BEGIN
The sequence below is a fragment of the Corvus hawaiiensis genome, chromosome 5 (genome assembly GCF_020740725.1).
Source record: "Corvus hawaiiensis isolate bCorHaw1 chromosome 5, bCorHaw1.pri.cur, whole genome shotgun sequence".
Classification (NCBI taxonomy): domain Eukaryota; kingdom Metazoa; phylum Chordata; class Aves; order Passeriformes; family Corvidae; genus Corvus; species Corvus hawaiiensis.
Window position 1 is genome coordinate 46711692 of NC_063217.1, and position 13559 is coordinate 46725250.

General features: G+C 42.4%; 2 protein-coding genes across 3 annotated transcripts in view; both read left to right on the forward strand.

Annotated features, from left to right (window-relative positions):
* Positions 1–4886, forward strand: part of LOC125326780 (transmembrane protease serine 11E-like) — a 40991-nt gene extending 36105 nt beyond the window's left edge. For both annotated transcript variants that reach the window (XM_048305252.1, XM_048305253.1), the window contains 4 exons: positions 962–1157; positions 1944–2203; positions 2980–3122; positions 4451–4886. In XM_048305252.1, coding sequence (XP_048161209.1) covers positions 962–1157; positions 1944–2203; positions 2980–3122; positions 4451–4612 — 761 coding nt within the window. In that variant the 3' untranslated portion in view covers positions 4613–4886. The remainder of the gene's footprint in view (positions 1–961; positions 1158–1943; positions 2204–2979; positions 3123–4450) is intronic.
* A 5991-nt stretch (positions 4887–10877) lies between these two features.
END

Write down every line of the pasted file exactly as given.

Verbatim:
The sequence below is a fragment of the Corvus hawaiiensis genome, chromosome 5 (genome assembly GCF_020740725.1).
Source record: "Corvus hawaiiensis isolate bCorHaw1 chromosome 5, bCorHaw1.pri.cur, whole genome shotgun sequence".
Classification (NCBI taxonomy): domain Eukaryota; kingdom Metazoa; phylum Chordata; class Aves; order Passeriformes; family Corvidae; genus Corvus; species Corvus hawaiiensis.
Window position 1 is genome coordinate 46711692 of NC_063217.1, and position 13559 is coordinate 46725250.

General features: G+C 42.4%; 2 protein-coding genes across 3 annotated transcripts in view; both read left to right on the forward strand.

Annotated features, from left to right (window-relative positions):
* Positions 1–4886, forward strand: part of LOC125326780 (transmembrane protease serine 11E-like) — a 40991-nt gene extending 36105 nt beyond the window's left edge. For both annotated transcript variants that reach the window (XM_048305252.1, XM_048305253.1), the window contains 4 exons: positions 962–1157; positions 1944–2203; positions 2980–3122; positions 4451–4886. In XM_048305252.1, coding sequence (XP_048161209.1) covers positions 962–1157; positions 1944–2203; positions 2980–3122; positions 4451–4612 — 761 coding nt within the window. In that variant the 3' untranslated portion in view covers positions 4613–4886. The remainder of the gene's footprint in view (positions 1–961; positions 1158–1943; positions 2204–2979; positions 3123–4450) is intronic.
* A 5991-nt stretch (positions 4887–10877) lies between these two features.